After I wrote about one of my mom’s creative dinner feats, many of you wanted to know about my dad. Did he do unexpected stunts while raising my three brothers and me?
I don’t have one specific story, but there are many things he did that kept his sanity and made us who we are: Every 2 weeks we went to the library, and there was no such thing as an overdue book. On a quiet back road near the 5 freeway, he’d do “crazy driver,” abruptly swerving the car back and forth to make us giggle with delight. He took us screenings of movies he loved, usually starring the Marx brothers, Charlie Chaplin, or Harold Lloyd. He and my mom were committed to exposing us to culture and dragged us to concerts, museums, plays, and ethnic restaurants. And, to this day, he has always encouraged us to pursue our dreams and passions, even if it meant we would move thousands of miles away.
Even more so now, I look to my dad as a good example of how to live well. After he retired from his job as a high school librarian over a decade ago, we wondered what he would do. None of the standard retirement activities seemed like his bag. He learned some basic HTML and put together a site with vegetarian resources, which became Vegetarians in Paradise, a wildly successful Web site that gets more than 100,000 visitors monthly. To keep the site vibrant, he and my mom are busy reviewing restaurants and farmer’s markets, interviewing people they admire, and going to vegetarian and foodie events.
But that’s not all. On occasion, he will don red pants and a hat with a feather, and as “The Great One,” he teaches calligraphy to children. And as an active member of SAGE, he organizes field trips to museums, shows, and other Los Angeles cultural attractions.So now that I’ve told you why I love and admire my dad, let’s get onto lunch.
My dad likes sweet potatoes and sandwiches, so I created this sweet potato and edamame salad filling for a pita or wrap. You can also serve it as a salad over lettuce or on rice or another grain.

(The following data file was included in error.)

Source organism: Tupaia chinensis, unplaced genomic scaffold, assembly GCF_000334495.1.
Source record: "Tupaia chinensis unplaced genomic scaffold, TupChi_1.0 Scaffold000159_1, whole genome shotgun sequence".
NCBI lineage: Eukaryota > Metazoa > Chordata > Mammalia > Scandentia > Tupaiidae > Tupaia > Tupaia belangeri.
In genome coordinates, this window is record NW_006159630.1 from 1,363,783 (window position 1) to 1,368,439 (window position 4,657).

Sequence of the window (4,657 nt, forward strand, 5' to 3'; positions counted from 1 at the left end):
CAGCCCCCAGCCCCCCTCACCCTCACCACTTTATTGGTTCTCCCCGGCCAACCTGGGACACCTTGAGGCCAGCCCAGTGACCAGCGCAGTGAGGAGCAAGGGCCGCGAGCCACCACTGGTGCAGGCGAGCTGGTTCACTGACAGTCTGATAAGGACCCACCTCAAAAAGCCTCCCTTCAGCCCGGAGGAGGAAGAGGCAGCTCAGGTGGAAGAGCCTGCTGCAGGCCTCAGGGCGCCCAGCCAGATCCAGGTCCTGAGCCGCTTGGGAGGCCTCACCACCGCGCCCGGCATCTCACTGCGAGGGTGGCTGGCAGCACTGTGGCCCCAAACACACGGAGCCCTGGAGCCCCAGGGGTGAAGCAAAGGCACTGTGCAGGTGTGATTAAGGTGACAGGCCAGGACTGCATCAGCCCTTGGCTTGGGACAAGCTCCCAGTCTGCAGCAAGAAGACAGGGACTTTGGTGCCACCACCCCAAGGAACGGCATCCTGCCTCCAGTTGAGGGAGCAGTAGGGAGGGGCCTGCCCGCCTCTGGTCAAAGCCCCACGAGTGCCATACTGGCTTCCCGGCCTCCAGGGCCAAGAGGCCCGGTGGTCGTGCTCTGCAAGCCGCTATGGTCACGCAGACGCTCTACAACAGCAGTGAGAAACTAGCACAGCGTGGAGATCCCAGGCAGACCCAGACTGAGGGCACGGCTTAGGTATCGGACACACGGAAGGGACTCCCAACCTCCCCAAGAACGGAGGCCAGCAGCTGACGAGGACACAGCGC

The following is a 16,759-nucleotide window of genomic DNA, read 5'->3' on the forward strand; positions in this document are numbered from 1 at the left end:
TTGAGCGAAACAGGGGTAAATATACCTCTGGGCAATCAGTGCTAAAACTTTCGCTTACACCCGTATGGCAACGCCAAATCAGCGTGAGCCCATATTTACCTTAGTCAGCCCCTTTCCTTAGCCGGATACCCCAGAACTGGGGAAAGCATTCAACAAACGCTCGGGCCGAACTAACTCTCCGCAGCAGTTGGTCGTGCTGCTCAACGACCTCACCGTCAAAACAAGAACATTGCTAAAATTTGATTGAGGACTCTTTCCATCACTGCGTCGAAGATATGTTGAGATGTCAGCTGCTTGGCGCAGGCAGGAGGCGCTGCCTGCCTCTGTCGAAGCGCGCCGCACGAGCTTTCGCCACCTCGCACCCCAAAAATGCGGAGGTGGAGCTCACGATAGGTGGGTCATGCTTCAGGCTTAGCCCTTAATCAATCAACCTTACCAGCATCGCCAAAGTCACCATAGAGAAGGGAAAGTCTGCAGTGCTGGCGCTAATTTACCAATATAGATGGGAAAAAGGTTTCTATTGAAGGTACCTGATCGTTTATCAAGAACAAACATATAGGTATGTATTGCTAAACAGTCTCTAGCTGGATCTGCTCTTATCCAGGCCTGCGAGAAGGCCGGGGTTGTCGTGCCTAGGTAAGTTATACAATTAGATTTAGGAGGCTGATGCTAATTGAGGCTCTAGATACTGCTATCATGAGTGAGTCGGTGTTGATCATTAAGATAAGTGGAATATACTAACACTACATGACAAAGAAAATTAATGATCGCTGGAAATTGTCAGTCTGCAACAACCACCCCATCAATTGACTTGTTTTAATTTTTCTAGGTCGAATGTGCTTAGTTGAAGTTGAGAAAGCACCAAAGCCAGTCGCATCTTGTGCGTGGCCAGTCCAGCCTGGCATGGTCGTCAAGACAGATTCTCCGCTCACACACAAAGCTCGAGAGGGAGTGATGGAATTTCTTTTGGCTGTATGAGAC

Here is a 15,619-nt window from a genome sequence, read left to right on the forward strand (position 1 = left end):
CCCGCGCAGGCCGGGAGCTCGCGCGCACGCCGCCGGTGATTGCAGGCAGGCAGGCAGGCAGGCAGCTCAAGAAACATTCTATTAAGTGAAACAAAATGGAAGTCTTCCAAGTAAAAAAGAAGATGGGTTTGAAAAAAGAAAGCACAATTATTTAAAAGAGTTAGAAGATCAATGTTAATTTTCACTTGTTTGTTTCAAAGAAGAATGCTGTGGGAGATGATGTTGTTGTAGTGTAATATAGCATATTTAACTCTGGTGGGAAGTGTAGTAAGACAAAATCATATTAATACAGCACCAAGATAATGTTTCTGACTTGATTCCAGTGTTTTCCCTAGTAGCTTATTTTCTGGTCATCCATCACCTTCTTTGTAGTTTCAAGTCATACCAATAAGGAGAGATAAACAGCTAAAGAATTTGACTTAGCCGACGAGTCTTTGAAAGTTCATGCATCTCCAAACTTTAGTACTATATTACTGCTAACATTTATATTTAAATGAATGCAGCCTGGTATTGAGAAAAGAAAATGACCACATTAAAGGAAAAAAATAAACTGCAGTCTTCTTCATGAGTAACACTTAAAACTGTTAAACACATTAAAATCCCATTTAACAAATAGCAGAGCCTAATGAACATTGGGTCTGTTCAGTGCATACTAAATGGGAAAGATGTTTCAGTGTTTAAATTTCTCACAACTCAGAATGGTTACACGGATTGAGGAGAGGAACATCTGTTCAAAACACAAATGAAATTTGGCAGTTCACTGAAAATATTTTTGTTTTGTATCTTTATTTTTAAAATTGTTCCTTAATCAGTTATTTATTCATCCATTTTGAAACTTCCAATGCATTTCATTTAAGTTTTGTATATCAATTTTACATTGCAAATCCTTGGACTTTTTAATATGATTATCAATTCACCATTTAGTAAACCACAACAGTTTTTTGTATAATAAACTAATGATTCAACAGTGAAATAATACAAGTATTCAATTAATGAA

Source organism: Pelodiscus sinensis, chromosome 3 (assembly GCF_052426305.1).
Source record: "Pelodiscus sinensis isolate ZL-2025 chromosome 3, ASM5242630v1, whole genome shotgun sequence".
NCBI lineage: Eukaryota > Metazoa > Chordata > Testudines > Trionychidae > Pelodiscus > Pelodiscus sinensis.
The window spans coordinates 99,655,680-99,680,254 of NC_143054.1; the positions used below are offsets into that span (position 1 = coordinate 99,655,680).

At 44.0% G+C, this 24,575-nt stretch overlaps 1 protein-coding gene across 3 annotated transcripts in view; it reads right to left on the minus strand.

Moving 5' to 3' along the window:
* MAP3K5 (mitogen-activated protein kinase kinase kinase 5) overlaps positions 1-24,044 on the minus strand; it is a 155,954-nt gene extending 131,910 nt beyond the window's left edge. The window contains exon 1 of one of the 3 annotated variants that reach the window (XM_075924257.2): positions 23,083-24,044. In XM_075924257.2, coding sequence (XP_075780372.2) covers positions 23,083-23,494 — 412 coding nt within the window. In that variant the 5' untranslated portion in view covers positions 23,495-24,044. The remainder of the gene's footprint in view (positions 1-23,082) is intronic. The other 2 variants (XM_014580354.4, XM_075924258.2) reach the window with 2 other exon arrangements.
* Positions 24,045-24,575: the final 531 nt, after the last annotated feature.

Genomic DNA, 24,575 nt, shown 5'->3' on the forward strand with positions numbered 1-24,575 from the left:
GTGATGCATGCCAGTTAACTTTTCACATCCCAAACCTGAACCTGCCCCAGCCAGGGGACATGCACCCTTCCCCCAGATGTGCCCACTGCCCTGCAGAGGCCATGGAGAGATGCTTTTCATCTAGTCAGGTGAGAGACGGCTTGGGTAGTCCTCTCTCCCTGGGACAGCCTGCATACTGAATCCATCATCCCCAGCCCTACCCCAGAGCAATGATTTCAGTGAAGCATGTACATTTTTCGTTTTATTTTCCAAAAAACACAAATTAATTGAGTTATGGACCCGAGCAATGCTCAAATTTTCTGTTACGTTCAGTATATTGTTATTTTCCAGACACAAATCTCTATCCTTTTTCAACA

Note that this recipe does not require precision with the ingredient quantities, as long as you don’t go overboard with the dressing. And any type of bean will work. I chose black lentils for color contrast. Other beans that would be nice are green or brown lentils, black beans, chickpeas, cannellini, or kidney beans.
Sweet potato and edamame sandwiches
3 medium sweet potatoes, about 1 1/2 pounds
1 tsp olive oil
1 package of frozen edamame (ranging from 11 to 16 ounces), with recipe using 1 1/2 cups cooked edamame
1 1/2 cups beans, cooked and rinsed, or canned beans drained and rinsed
2 TBS minced red onion
1 TBS toasted slivered almonds
4 pita breads or tortillas or other wraps
2 TBS fresh lemon juice
3/4 tsp salt
1 tsp rice vinegar
1 tsp white miso
¼ cup olive oil
1. Preheat oven to 375 degrees. Peel the sweet potatoes and cut then into 1/2-inch cubes. Put them on a rimmed baking sheet, toss with the olive oil, and sprinkle with salt and pepper. Roast for 10 minutes, toss the cubes with a spatula, and roast for another 8 minutes and check them, putting them back in the oven if they need more time. They are done when you can pierce them easily with a fork.
2. As the sweet potatoes are roasting, cook the edamame according to the package instructions.
3. Mix together all the dressing ingredients in a small bowl.
4. Put a spoonful of dressing in a large bowl and add the sweet potatoes, edamame, beans, onions, and almonds. Toss and add more dressing to taste. Spoon the salad into pita halves or wraps along with lettuce leaves.